The Tetrahedron Outdoor Club has moved the Sunshine Coast’s biggest one-night cultural event to a new time of year, uniting skiers and cinephiles alike for the annual Banff Centre Mountain Film Festival World Tour.
Begun in 1976, the flagship film festival takes place in Banff each November, followed by a tour to more than 800 cities worldwide. Event organizers in more than 40 countries choose from a selection of festival films that screen for a combined global audience of half a million audience members.
This year, the Tetrahedron Outdoor Club has rescheduled the local screening from its former springtime date to Feb. 3. More than 750 attendees are expected to attend the extravaganza at Elphinstone Secondary School.
“There’s no other event on the Sunshine Coast that hosts 750 people,” said Melissa Rayfield, a director of the Tetrahedron Outdoor Club. “We think of it as the biggest social night out of the year. It’s a very social gathering. Prior to the films and during intermission it’s just this massive storm of people milling around and running into people that they might not have seen since the last screening.”
The World Tour event is the club’s sole annual fundraiser. Money raised from admission sales will benefit the network of alpine cabins in Tetrahedron Provincial Park maintained by the 100-member nonprofit organization. The club pays for firewood and its delivery by helicopter, snowplowing, trail maintenance, and regular structural upgrades to the mountain huts.
The outdoor club has an extended network of 3,000 online followers who depend on its updates for news about snow and trail conditions.
Club volunteers make the final selection of films for the local screening event, choosing from a list of approximately 35 movies provided by the Banff Centre.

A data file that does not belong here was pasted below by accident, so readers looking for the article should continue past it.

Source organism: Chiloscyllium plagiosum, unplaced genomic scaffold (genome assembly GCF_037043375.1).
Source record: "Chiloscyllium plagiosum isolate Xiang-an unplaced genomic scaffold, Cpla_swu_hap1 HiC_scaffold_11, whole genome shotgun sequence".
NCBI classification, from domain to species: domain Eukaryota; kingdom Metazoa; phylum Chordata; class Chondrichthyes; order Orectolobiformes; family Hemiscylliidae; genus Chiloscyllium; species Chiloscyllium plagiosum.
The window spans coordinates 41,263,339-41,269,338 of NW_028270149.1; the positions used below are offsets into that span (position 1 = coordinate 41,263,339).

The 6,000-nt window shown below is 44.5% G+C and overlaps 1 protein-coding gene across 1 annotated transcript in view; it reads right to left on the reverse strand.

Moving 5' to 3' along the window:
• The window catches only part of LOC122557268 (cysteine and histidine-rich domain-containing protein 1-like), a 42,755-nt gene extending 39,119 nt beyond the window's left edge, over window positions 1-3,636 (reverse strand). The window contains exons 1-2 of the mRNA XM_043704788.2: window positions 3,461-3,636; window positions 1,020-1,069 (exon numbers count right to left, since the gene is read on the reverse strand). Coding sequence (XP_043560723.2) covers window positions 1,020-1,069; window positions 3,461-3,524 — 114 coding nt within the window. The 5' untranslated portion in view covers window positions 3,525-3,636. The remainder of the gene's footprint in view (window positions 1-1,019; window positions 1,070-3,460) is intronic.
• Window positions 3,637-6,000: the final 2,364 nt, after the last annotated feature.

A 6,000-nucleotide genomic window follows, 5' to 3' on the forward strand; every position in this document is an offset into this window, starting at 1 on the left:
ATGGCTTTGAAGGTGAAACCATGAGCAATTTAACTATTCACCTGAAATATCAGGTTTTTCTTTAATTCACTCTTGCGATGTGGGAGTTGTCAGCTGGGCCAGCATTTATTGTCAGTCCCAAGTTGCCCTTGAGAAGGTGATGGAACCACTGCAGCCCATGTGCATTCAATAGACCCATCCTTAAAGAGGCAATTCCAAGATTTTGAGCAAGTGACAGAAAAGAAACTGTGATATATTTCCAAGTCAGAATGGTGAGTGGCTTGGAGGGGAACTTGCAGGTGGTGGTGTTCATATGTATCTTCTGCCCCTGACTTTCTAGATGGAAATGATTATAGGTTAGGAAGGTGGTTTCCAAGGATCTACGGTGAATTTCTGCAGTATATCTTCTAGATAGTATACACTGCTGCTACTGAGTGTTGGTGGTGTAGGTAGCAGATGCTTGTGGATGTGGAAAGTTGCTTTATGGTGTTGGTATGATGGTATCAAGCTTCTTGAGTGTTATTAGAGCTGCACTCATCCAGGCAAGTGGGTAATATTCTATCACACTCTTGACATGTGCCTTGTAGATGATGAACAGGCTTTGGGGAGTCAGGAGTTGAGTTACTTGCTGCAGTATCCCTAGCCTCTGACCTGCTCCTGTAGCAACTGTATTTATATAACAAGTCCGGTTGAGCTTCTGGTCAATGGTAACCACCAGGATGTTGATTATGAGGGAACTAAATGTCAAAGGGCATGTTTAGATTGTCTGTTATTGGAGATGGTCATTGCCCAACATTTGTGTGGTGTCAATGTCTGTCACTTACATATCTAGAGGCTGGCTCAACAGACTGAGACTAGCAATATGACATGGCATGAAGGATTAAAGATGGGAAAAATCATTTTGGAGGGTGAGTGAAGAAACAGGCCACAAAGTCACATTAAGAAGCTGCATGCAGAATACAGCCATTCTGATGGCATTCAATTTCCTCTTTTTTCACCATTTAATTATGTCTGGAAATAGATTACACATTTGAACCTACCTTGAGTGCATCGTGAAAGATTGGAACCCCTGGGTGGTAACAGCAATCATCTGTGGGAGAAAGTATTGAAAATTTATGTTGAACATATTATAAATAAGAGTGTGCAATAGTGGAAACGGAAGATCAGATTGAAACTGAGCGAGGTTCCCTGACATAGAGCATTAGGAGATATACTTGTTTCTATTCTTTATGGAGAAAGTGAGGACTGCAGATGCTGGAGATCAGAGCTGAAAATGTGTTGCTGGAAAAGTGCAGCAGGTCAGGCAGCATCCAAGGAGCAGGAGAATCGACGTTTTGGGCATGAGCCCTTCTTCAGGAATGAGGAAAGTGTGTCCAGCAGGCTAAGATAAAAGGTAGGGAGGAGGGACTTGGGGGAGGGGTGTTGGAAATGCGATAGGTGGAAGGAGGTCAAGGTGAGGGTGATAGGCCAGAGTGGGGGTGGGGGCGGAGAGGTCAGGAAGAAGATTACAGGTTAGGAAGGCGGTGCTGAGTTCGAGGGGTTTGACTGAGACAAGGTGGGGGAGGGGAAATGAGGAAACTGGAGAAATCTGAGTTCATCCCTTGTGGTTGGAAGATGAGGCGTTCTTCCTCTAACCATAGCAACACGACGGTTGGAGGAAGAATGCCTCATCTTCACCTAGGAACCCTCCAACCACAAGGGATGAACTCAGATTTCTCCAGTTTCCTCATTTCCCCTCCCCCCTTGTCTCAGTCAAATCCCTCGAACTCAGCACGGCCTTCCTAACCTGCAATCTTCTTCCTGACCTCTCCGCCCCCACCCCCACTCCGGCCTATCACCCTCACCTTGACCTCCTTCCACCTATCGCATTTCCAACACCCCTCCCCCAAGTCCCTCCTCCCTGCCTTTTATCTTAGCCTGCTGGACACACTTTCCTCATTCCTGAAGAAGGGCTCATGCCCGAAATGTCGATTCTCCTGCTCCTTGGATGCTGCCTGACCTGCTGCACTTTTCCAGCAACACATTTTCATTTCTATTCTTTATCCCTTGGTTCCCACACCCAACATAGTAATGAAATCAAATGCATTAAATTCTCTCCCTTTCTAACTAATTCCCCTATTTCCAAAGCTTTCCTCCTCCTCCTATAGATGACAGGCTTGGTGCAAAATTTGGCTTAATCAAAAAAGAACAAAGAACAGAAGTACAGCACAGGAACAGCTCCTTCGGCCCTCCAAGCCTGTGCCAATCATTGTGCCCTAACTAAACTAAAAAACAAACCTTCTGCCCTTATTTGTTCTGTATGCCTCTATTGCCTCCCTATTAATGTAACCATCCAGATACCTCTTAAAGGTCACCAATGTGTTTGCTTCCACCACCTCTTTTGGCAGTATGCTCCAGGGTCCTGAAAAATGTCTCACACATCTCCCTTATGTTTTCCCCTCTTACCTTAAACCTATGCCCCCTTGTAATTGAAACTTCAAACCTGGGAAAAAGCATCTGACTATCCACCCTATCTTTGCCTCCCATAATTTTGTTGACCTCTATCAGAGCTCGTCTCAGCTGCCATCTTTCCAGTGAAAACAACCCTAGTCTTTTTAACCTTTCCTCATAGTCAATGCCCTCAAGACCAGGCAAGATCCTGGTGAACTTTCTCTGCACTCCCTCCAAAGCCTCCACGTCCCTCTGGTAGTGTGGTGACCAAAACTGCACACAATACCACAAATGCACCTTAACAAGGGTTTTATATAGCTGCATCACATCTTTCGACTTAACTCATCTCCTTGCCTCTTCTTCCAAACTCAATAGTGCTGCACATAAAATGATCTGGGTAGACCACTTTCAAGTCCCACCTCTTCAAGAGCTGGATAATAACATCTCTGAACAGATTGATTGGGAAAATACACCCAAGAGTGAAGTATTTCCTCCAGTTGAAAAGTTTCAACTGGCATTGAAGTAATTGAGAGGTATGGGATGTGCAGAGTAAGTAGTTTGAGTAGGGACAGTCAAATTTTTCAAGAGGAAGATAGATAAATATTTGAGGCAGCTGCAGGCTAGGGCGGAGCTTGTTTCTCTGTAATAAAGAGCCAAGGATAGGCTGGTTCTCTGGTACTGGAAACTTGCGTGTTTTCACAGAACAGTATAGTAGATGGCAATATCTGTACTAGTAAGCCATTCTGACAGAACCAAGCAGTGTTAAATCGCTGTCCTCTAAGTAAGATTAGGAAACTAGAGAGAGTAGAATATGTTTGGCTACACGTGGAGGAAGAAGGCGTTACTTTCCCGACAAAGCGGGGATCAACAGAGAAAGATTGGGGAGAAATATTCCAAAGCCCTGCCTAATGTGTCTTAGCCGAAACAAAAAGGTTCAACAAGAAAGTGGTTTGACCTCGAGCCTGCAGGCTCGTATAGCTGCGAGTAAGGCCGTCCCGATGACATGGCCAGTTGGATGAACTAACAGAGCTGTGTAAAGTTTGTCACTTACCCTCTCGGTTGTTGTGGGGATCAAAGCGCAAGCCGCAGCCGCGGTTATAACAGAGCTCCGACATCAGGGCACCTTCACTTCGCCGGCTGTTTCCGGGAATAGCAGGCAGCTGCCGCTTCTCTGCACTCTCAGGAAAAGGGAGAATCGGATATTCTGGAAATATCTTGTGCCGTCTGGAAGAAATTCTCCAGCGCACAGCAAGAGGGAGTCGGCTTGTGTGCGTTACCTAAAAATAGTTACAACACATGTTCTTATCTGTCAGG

“There are different groupings of eight to 10 films each,” said Rayfield. “One grouping might be extreme sports, one might be considered family-friendly. There’s actually a lot of cultural films in there as well.”
Among the documentary offerings from this year’s Banff festival is Before They Fall, a 2021 film shot in Vancouver Island’s Fairy Creek. The movie depicts the decades-long conflict over the province’s remaining old-growth forests. The movie was named Best Canadian Documentary at the 2021 BC Environmental Film Festival.
None of the films are longer than 45 minutes. Most, like North Shore Betty — the story of a septuagenarian mountain biker (and single mother) who shreds the trails of North Vancouver — run about 10 minutes.
The screening at Elphinstone Secondary School, which will be hosted by perennial emcee Steve Sleep, includes tables with information about the outdoor club and other sponsors. “We try not to make it look like a trade show,” said Danny Fleischhacker, Rayfield’s husband, “because people are there to visit and see the films. But we do have a lot of sponsors.”
The Tetrahedron Outdoor Club has hosted the festival on the Sunshine Coast since 1999. Rayfield’s best-loved film was the 2011 documentary All I Can, which featured Canadian J.P. Auclair skiing through the snow-dusted downtown of Trail, B.C. Fleischhacker cited the 2014 short Afterflow as his favourite, which includes a scene of skiers descending a slope wearing electrified lightsuits.
Tickets ($25 cash) for the local screening are available at Alpha Adventures, Beyond Consignment, Elphi Cycles Sechelt & Gibsons, Tapworks and Trail Bay Source for Sports. Doors open at Elphinstone Secondary at 5:45 p.m. on Feb. 3; films begin at 7 p.m.